In 1837, Willis and his wife returned to the United States and settled at a small estate on Owego Creek in New York, just above its junction with the Susquehanna River. He named the home Glenmary and the 200-acre rural setting inspired him to write Letters from under a Bridge. On October 20, 1838, Willis began a series of articles called "A New Series of Letters from London", one of which suggested an illicit relationship between writer Letitia Elizabeth Landon and editor William Jordan. The article caused some scandal, for which Willis's publisher had to apologize.
On June 20, 1839, Willis's play Tortesa, the Usurer premiered in Philadelphia at the Walnut Street Theatre. Edgar Allan Poe called it "by far the best play from the pen of an American author". That year, he was also editor of the short-lived periodical The Corsair, for which he enlisted William Makepeace Thackery to write short sketches of France. Another major work, Two Ways of Dying for a Husband, was published in England during a short visit there in 1839–1840. Shortly after returning to the United States, his personal life was touched with grief when his first child was stillborn on December 4, 1840. He and Stace had a second daughter, Imogen, who was born June 20, 1842.
Later that year, Willis attended a ball in honor of Charles Dickens in New York. After dancing with Dickens's wife, Willis and Dickens went out for "rum toddy and broiled oysters". By this time, his fame had grown enough that he was often invited to lecture and recite poetry, including his presentation to the Linonian Society at Yale on August 17, 1841. Willis was invited to submit a column to the each weekly issue of Brother Johnathan, a publication from New York with 20,000 subscribers, which he did until September 1841. By 1842, Willis was earning the unusually-high salary of $4,800 a year. As a later journalist remarked, this made Willis "the first magazine writer who was tolerably well paid".
In 1842, Willis employed Harriet Jacobs, an escaped slave from North Carolina, as a house servant and nanny. When her owners sought to have her returned to their plantation, Willis's wife bought her freedom for $300. Nearly two decades later, Jacobs would write in her fictionalized autobiography Incidents in the Life of a Slave Girl that she "was convinced that ... Nathaniel Parker Willis was proslavery". One of Willis's tales, "The Night Funeral of a Slave", featured an abolitionist who visits the South and regrets his anti-slavery views; Frederick Douglass later used the work to criticize Northerners who were pro-slavery. In Incidents in the Life of a Slave Girl, which Jacobs began composing while while working for the Willis family, Nathaniel Parker Willis is depicted as "Mr. Bruce", an unattractive Southern sympathizer.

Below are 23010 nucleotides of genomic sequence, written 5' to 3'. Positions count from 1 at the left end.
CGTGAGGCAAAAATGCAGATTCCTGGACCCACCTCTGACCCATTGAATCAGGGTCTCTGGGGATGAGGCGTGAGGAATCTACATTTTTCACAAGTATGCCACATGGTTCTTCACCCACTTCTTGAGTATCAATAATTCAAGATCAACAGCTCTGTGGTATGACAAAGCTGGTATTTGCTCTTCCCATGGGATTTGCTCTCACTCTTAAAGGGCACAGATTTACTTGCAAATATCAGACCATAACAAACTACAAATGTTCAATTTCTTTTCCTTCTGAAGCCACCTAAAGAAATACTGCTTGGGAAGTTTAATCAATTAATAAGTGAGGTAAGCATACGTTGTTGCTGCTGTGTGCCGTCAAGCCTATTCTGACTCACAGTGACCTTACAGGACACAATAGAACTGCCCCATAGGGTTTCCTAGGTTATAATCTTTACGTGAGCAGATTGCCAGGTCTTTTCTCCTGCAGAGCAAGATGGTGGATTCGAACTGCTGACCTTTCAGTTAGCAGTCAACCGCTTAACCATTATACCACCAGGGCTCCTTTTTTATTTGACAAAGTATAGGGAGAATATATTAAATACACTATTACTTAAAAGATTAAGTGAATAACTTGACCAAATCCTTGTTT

As a critic, Willis did not believe in including discussions of personalities of writers when reviewing their works. He also believed that, though publications should discuss political topics, they should not express party opinions or choose sides. The Mirror flourished at a time when many publications were discontinuing. Its success was due to the shrewd management of Willis and Morris and the two demonstrated that the American public could support literary endeavors. Willis was becoming an expert in American literature and so, in 1845, Willis and Morris issued an anthology, The Prose and Poetry of America.
While Willis was editor of the Evening Mirror, it was the first to publish Poe's poem "The Raven" in its January 29, 1845, issue. In his introduction, Willis called it "unsurpassed in English poetry for subtle conception, masterly ingenuity of versification, and consistent, sustaining of imaginative lift ... It will stick to the memory of everybody who reads it". Willis and Poe were close friends, and Willis helped Poe financially during his wife Virginia's illness and while Poe was suing Thomas Dunn English for libel. Willis often tried to persuade Poe to be less destructive in his criticism and concentrate on his poetry. Even so, Willis published many pieces of what would later be referred to as "The Longfellow War", a literary battle between Poe and the supporters of Henry Wadsworth Longfellow, whom Poe called overrated and guilty of plagiarism. Willis also introduced Poe to Fanny Osgood; the two would later carry out a very public literary flirtation.